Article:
Awareness of each individual can lead to solving medical issues
Dr. Akira Kawashima
Tokyo Ariake University of Medical and Health Sciences
Professor, Department of Acupuncture and Moxibustion, Faculty of Health Sciences
Doctor, Oriental Medicine Research Center, Department of Natural Medicine
Head of The Institute of Integrative Medicine
Illness is a Message from Your Mind (PHP Factory Publishing)
The Invisible Power behind Health (Sun Mark Publishing)
Keep Your Body Warm and Activate Metabolic Enzymes (SHUFUNOTOMO Co., Ltd)
We interviewed Dr. Akira Kawashima, who believes in the importance of Integrative Medicine
Q: You decided to pursue Integrative Medicine when you introduced acupuncture in the US during your stay.?
I brought the needles to the US for personal use, and my friend wanted to give it a try. Words spread of the positive experience my friend had, and I was invited to give a lecture at MIT (Massachusetts Institute of Technology). At first, I refused the offers as I was not a practitioner, but eventually I studied English terminologies and decided to give the lecture. Audience included people with high honor such as a Nobel laureate, and I was surprised with their positive response. I was impressed by their flexible attitude to learn new things, but was overwhelmed with a sense of urgency to introduce Oriental Medicine, including acupuncture, in Japan before anyone else. For years, I studied and learned from specialists on homoeopathy, Chinese Medicine, Alternative Medicine and Qigong. We've gradually created the infrastructure of current Integrative Medicine in Japan. However, Western medicine still plays the central role in the current medical field in Japan, and there are less doctors like me.
There is no one cause of disease, and therefore Western medicine cannot treat or cure all diseases. While Western Medicine has its good side, we need to understand that mental and physical health are inextricably linked. Oriental Medicine emphasizes the connection between the mind and body, and the study draws attention to medical practitioners from all over the world.
Q: Do you think in an ideal world, doctors will be out of work?
I always tell my patients that you know your body the most. I believe that as a doctor, it is our responsibility to help and support how to the patient manages their particular condition. The reality could not be any further from my belief. We still see the tendency where patients rely too much on going to a hospital to seek a doctor's guidance. Patients should be more responsible for their lives and be aware of their body condition, and make important choices. As I've stated in one of my books, people normally start seriously thinking about their own health when diagnosed with terminal cancer, but that's when it's too late. This is why I am advocating preventive healthcare, and encourage people to try to cure the condition before going to the hospital. In reality, patients too often casually drop by the doctor's office to seek advice or treatment, resulting in the doctor to have limited availability to spend time on individuals.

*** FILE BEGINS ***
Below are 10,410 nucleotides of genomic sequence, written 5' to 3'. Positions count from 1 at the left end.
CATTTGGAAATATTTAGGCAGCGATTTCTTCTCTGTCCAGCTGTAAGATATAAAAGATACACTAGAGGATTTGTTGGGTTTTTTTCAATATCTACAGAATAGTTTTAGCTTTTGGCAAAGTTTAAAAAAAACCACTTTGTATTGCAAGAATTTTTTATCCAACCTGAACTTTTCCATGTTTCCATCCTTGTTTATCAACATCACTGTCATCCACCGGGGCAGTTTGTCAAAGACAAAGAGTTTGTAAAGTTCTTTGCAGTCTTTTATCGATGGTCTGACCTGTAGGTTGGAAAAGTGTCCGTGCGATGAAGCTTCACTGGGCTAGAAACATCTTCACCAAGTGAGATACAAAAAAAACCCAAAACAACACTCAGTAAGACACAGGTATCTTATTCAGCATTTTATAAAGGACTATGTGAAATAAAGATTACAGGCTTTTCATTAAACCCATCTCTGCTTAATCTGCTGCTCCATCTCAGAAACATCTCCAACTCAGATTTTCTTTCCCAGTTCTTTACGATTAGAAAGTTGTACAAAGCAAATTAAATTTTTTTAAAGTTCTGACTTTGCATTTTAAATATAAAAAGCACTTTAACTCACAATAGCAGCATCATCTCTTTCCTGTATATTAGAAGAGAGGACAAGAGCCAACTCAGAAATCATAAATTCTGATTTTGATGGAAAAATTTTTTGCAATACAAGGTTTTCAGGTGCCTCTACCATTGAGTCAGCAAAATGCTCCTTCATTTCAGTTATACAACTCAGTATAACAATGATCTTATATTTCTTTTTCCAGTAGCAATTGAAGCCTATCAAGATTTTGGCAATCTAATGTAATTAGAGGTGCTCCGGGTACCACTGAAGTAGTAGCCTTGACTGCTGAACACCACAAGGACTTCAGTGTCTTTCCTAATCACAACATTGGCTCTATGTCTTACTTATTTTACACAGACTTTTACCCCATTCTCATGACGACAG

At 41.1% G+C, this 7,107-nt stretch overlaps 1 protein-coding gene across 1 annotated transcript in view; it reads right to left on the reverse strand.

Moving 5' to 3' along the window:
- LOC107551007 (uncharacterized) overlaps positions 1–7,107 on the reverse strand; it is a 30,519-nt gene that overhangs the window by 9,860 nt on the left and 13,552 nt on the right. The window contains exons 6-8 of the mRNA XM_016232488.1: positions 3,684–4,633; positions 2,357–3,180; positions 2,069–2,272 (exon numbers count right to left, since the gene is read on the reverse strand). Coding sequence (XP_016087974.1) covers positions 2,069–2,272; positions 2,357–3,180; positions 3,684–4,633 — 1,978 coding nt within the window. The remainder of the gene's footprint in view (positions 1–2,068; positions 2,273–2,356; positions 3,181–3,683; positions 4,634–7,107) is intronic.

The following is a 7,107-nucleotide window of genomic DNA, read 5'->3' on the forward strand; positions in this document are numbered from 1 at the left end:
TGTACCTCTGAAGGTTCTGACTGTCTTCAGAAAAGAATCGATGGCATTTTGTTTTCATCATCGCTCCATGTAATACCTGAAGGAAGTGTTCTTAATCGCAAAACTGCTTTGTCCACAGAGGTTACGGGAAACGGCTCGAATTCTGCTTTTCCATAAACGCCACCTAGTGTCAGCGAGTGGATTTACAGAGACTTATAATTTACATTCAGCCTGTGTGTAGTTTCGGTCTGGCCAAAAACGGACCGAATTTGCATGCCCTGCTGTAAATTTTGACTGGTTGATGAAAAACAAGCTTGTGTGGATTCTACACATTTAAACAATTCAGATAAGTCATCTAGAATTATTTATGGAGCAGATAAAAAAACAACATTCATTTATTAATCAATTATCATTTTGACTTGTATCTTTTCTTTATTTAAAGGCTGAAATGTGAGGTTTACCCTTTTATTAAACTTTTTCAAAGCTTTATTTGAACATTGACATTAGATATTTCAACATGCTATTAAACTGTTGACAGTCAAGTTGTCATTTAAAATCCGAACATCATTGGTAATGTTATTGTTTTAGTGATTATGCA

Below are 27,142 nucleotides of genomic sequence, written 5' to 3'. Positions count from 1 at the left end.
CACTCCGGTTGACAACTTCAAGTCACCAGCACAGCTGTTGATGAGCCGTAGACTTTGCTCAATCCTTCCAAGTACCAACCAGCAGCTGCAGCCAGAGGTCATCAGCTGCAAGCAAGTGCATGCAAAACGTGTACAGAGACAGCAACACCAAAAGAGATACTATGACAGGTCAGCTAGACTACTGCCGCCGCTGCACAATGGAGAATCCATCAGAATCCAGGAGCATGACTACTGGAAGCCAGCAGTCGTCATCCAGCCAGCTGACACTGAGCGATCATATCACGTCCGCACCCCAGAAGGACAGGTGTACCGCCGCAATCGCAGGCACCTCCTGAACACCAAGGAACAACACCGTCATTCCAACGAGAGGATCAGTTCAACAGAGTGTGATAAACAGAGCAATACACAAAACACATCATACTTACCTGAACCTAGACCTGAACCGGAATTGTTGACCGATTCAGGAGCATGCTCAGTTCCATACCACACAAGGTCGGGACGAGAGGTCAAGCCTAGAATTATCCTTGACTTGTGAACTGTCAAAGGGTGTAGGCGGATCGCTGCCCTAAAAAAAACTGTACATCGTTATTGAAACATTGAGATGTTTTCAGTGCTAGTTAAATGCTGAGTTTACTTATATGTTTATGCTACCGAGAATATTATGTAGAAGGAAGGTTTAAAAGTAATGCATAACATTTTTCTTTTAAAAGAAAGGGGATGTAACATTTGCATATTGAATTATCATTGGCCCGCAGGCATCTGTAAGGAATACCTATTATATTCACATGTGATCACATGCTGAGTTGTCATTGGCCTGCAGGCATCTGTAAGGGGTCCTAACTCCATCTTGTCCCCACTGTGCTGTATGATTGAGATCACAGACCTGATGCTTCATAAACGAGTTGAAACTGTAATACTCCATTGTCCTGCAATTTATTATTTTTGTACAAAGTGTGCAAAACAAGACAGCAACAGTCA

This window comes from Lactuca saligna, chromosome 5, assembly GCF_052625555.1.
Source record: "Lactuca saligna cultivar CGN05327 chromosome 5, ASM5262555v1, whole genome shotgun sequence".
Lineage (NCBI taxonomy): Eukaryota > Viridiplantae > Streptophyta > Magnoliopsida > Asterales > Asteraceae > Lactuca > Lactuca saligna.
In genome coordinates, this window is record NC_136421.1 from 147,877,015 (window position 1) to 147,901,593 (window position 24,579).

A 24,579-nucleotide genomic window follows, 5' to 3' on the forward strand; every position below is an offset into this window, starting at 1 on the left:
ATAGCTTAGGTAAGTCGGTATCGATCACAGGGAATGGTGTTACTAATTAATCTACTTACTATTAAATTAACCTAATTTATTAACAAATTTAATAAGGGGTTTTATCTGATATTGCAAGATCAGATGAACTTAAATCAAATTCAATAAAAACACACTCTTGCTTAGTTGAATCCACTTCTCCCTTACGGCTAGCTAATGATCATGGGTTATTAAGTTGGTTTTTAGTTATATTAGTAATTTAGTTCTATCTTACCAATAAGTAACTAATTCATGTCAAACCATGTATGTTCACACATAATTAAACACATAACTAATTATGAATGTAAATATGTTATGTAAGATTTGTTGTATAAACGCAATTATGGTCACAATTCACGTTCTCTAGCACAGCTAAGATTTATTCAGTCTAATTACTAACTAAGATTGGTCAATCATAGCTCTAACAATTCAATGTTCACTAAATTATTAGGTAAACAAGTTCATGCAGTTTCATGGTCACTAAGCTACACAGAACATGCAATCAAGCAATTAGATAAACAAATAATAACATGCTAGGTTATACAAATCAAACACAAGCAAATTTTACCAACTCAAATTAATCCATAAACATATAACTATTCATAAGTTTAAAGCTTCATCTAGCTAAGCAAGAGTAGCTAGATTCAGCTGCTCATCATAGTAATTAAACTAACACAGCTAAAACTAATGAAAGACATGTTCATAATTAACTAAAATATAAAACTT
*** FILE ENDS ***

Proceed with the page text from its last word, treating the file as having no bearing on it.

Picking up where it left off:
I only see patients on appointments basis. This allows me to spend enough time to talk with them and offer customized advice that fits their individual health needs. Integrative Medicine is still new so we receive many visitors who seek treatment options beyond those that are typically offered in conventional medical care.
Our mission is to educate patients and have them involved in every step of the decision making for their treatment. I believe both parties should be able to have an opinion in the decision making process by sharing information, taking steps to build a consensus about the preferred treatment, and ultimately reaching to an agreement on the treatment to implement.
Q: Are you planning to provide training on Integrative Medicine for young medical practitioners who admire your belief and want to offer similar medical practice in the future?
Doctors are generally too busy to think about such things. They tend to be conservative and do not jump into new ideas and thoughts. Even so, I see many people disagree with the current medical system and are seeking for the change. There are many publications discussing this issue. I continue to work at the university hospital because I want to establish a training program where we can teach philosophy of medicine. There are still many challenges but this can be achievable if I have colleagues who share the same goal. A monk once told me, "Doctors should be respectable and noble". Some individuals want to become a doctor because it is a high-paying and stable job, but I believe many young practitioners has the pure motivation to wanting to save people's lives. In order to encourage this thought, We need to shift the focus to preventing diseases and encouraging doctors to spend more time with patients, although this is still not realistic. For that reason, we need to fundamentally change the way we practice medicine.
Dr. Kawashima played a protagonist in a NHK drama when he is a child.
He had many offers from famous TV directors to continue his acting career, however, he quit and decided to pursue his passion in medicine.
Kawashima believes medical practice is rather sacred, like a religion. Focusing on ethics and philosophy of Medicine is necessary and doctors should not be tempted to pursue their own interest.
I hope Dr. Kawashima's idea inspires young medical practitioners. As a patient, we should take ownership of our own health as we should know our body the most. Doctors are there to provide guidance, but they are not Gods. The "I will protect my own body with my knowledge" mentality and awareness will ultimately resolve medical issues.